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Establish a lifetime of good credit habits and secure your financial future

Spotlight on Finance

— Your credit score is your financial transcript. It is compiled from your credit report, which is a detailed accounting of your borrowing history. Lenders use it to establish your credit worthiness and determine what rates you are eligible to receive. Landlords check it when reviewing your application to rent a property. Employers look to it to when assessing your financial habits and character. This is why it is so important to build a strong credit history by making sound financial decisions and using credit wisely.

How to build a positive credit history

Establishing good credit means much more than getting approved for credit cards and loans. It is about creating a path to financial independence. For instance, the result of qualifying for a low-interest rate

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Hugh Donlon

15-year mortgage versus a higher-rate 30-year mortgage can be tens of thousands of dollars—often more— in savings over the life of the loan. That savings can then be invested in your retirement account. Strong credit can also provide you with access to money when you need it most—during times of emergency.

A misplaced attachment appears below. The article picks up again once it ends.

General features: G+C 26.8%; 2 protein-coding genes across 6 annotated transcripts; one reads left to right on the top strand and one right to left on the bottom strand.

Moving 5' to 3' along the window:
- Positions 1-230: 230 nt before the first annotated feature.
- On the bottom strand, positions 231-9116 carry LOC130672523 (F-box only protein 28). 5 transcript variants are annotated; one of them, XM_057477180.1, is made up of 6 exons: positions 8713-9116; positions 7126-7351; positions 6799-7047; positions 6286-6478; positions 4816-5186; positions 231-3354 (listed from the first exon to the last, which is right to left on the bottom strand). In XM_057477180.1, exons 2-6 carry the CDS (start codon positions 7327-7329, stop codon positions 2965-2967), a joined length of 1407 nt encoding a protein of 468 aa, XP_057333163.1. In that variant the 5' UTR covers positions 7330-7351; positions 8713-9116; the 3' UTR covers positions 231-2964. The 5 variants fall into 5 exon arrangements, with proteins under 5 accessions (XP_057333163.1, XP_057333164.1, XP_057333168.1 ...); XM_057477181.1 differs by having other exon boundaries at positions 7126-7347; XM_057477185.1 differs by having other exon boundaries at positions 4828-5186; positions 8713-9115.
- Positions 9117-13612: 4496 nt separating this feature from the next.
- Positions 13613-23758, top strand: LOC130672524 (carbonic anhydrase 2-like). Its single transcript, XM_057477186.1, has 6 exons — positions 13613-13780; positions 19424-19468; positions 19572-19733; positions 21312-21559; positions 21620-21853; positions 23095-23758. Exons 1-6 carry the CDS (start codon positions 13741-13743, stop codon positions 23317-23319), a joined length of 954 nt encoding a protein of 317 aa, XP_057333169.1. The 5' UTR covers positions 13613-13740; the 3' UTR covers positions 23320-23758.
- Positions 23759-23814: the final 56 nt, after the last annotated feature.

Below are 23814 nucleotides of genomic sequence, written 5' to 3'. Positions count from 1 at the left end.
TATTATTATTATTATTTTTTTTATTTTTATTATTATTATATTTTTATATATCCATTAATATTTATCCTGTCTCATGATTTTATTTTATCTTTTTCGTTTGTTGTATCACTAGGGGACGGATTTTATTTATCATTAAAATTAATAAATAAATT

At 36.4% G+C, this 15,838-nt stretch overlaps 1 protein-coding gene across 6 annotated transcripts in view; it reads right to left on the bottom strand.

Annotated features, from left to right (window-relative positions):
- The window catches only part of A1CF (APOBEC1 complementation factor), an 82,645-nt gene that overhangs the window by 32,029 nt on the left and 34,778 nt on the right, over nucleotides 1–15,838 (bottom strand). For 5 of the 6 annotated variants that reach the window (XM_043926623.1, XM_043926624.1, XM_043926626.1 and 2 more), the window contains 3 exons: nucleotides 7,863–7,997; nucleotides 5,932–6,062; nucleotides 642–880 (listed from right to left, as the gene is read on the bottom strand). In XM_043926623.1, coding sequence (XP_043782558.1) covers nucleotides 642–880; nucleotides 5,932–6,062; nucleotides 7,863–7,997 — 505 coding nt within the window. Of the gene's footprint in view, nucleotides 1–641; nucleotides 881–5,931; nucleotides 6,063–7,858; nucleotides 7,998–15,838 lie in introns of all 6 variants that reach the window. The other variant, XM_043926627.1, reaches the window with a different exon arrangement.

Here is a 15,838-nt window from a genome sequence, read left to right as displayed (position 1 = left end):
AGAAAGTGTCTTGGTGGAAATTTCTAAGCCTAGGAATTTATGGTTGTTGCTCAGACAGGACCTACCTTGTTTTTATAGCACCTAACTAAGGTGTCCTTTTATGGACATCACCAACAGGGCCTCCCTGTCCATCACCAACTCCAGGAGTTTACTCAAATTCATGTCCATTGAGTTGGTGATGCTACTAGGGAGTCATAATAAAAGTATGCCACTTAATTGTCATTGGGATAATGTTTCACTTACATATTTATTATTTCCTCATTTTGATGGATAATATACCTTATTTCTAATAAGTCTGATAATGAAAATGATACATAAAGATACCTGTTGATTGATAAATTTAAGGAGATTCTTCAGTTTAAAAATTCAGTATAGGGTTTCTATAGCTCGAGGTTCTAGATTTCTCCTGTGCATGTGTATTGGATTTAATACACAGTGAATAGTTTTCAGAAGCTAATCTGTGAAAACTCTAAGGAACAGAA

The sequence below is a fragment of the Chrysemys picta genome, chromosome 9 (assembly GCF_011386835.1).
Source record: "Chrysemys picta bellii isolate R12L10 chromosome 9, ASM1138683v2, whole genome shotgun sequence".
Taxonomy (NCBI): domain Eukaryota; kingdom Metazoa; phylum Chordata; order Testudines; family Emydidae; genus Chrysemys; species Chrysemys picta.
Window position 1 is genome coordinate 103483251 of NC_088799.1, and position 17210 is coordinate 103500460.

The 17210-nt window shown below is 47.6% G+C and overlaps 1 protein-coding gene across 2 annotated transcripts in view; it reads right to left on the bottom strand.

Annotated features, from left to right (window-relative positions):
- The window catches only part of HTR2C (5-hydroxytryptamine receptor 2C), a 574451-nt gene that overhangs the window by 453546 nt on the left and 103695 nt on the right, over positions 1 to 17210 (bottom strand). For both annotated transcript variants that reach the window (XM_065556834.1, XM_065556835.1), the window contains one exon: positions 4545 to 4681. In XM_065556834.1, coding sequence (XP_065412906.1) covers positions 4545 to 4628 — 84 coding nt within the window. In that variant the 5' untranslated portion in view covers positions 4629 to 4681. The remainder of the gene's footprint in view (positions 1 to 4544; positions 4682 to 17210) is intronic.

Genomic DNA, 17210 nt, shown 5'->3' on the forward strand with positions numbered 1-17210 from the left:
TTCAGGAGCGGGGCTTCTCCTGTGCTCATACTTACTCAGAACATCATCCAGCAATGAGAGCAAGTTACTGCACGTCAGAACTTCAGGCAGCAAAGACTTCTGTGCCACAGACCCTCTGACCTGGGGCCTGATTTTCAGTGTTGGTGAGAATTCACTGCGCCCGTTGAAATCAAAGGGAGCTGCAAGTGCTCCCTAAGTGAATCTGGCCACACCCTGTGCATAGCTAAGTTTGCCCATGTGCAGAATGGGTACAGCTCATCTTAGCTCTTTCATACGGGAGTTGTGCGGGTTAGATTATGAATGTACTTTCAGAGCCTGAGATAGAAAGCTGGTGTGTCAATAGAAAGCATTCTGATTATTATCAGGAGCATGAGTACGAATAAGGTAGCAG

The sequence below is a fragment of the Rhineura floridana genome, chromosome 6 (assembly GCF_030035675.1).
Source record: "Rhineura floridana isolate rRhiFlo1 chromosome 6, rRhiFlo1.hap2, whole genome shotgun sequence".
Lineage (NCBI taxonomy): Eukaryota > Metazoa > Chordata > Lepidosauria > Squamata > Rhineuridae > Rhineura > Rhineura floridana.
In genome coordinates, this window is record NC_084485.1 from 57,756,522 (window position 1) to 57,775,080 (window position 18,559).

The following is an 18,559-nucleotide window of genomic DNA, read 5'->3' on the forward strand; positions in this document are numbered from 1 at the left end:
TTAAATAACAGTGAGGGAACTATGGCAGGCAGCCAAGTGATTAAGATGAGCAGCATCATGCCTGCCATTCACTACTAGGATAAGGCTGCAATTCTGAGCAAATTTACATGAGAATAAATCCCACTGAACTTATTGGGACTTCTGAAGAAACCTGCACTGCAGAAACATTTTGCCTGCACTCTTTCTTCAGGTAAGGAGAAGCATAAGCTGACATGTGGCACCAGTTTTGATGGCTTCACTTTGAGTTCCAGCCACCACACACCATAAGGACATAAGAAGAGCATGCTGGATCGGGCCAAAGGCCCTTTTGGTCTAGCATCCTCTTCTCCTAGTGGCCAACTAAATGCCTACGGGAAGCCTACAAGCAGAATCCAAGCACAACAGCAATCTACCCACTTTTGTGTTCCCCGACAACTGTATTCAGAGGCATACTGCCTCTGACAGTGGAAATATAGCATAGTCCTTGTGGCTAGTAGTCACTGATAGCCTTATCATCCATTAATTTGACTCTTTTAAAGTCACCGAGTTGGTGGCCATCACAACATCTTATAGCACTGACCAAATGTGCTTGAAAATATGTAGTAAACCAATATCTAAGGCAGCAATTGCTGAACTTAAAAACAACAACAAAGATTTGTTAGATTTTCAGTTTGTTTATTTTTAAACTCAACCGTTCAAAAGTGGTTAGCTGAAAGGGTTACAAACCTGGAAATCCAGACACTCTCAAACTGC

So the question for young professionals looking to build a strong credit history, as well as those looking to repair and improve their credit score is this: how do you do it?

The American Bankers Associations recommends following a five-step credit road map. To summarize:

  1. Start with a credit card. They are relatively easy to obtain if you don’t have a credit history. If you have a negative credit history, you can get a secured credit card, which you guarantee by making a deposit. The important thing is to use credit cards for small purchases that you are able to pay off on a monthly basis.
  2. Move on to an auto loan. Try to limit the amount you borrow by saving enough to make a sizable down payment. This will keep your monthly debt obligations low while taking your credit score to the next level.
  3. Settle in with a home loan. First determine how much home you can afford. Between your mortgage and all other monthly payments (car, credit cards, student loans, taxes, insurance, etc.), you do not want to exceed 40 percent of your monthly income.
  4. Teach your kids about money and credit. It’s never too early to teach your kids about saving money and making smart buying decisions. In fact, you are their primary financial role model. The smarter your kids are with their financial decisions, the quicker they will become credit worthy themselves and the less likely you will be stuck repaying debts on any loans they may have you co-sign.
  5. Kick your feet up and relax. There’s a reward for building strong credit early in life…and it’s that you won’t be saddled with debt later in life, will have more money saved and have the financial freedom to do the things you want to do—because you will have been in the position to plan and budget for them.
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